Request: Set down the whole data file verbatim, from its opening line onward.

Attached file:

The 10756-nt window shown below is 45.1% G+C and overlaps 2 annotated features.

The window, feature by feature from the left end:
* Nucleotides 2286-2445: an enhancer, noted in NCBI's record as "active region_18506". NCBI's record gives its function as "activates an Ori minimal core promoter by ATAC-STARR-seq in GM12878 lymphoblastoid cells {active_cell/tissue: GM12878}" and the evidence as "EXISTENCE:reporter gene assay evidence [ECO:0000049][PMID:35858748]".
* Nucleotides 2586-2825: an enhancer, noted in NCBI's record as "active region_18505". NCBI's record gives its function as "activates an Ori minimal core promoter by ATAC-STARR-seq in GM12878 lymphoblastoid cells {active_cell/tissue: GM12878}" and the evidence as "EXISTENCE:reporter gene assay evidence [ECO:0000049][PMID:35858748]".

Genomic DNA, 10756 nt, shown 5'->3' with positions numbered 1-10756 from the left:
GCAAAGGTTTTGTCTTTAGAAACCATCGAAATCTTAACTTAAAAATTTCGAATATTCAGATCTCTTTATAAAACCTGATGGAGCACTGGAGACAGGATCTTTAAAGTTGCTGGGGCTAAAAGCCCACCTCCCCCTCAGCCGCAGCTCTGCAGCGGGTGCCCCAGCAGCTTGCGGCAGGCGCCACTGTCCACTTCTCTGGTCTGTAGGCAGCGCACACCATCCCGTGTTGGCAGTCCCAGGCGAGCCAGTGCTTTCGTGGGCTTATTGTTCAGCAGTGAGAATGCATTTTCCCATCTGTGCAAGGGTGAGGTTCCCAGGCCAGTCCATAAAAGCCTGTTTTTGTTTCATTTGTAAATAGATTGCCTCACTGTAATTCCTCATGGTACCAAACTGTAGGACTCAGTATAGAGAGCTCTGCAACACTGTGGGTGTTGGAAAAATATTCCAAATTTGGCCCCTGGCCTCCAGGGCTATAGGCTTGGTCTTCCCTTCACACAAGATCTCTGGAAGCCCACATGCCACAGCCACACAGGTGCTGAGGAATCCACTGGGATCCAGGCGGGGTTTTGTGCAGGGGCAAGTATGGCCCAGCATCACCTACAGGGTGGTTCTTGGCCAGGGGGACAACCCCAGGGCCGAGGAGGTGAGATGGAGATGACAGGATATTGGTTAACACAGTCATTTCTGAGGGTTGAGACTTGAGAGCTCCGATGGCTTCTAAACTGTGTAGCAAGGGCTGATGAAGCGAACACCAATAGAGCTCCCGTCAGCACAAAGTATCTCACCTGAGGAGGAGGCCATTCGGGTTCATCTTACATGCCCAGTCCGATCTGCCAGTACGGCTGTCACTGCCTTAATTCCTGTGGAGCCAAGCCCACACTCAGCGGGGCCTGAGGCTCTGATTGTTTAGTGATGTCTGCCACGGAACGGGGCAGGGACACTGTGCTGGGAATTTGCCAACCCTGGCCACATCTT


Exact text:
The 10756-nt window shown below is 45.1% G+C and overlaps 2 annotated features.

The window, feature by feature from the left end:
* Nucleotides 2286-2445: an enhancer, noted in NCBI's record as "active region_18506". NCBI's record gives its function as "activates an Ori minimal core promoter by ATAC-STARR-seq in GM12878 lymphoblastoid cells {active_cell/tissue: GM12878}" and the evidence as "EXISTENCE:reporter gene assay evidence [ECO:0000049][PMID:35858748]".
* Nucleotides 2586-2825: an enhancer, noted in NCBI's record as "active region_18505". NCBI's record gives its function as "activates an Ori minimal core promoter by ATAC-STARR-seq in GM12878 lymphoblastoid cells {active_cell/tissue: GM12878}" and the evidence as "EXISTENCE:reporter gene assay evidence [ECO:0000049][PMID:35858748]".

Genomic DNA, 10756 nt, shown 5'->3' with positions numbered 1-10756 from the left:
GCAAAGGTTTTGTCTTTAGAAACCATCGAAATCTTAACTTAAAAATTTCGAATATTCAGATCTCTTTATAAAACCTGATGGAGCACTGGAGACAGGATCTTTAAAGTTGCTGGGGCTAAAAGCCCACCTCCCCCTCAGCCGCAGCTCTGCAGCGGGTGCCCCAGCAGCTTGCGGCAGGCGCCACTGTCCACTTCTCTGGTCTGTAGGCAGCGCACACCATCCCGTGTTGGCAGTCCCAGGCGAGCCAGTGCTTTCGTGGGCTTATTGTTCAGCAGTGAGAATGCATTTTCCCATCTGTGCAAGGGTGAGGTTCCCAGGCCAGTCCATAAAAGCCTGTTTTTGTTTCATTTGTAAATAGATTGCCTCACTGTAATTCCTCATGGTACCAAACTGTAGGACTCAGTATAGAGAGCTCTGCAACACTGTGGGTGTTGGAAAAATATTCCAAATTTGGCCCCTGGCCTCCAGGGCTATAGGCTTGGTCTTCCCTTCACACAAGATCTCTGGAAGCCCACATGCCACAGCCACACAGGTGCTGAGGAATCCACTGGGATCCAGGCGGGGTTTTGTGCAGGGGCAAGTATGGCCCAGCATCACCTACAGGGTGGTTCTTGGCCAGGGGGACAACCCCAGGGCCGAGGAGGTGAGATGGAGATGACAGGATATTGGTTAACACAGTCATTTCTGAGGGTTGAGACTTGAGAGCTCCGATGGCTTCTAAACTGTGTAGCAAGGGCTGATGAAGCGAACACCAATAGAGCTCCCGTCAGCACAAAGTATCTCACCTGAGGAGGAGGCCATTCGGGTTCATCTTACATGCCCAGTCCGATCTGCCAGTACGGCTGTCACTGCCTTAATTCCTGTGGAGCCAAGCCCACACTCAGCGGGGCCTGAGGCTCTGATTGTTTAGTGATGTCTGCCACGGAACGGGGCAGGGACACTGTGCTGGGAATTTGCCAACCCTGGCCACATCTT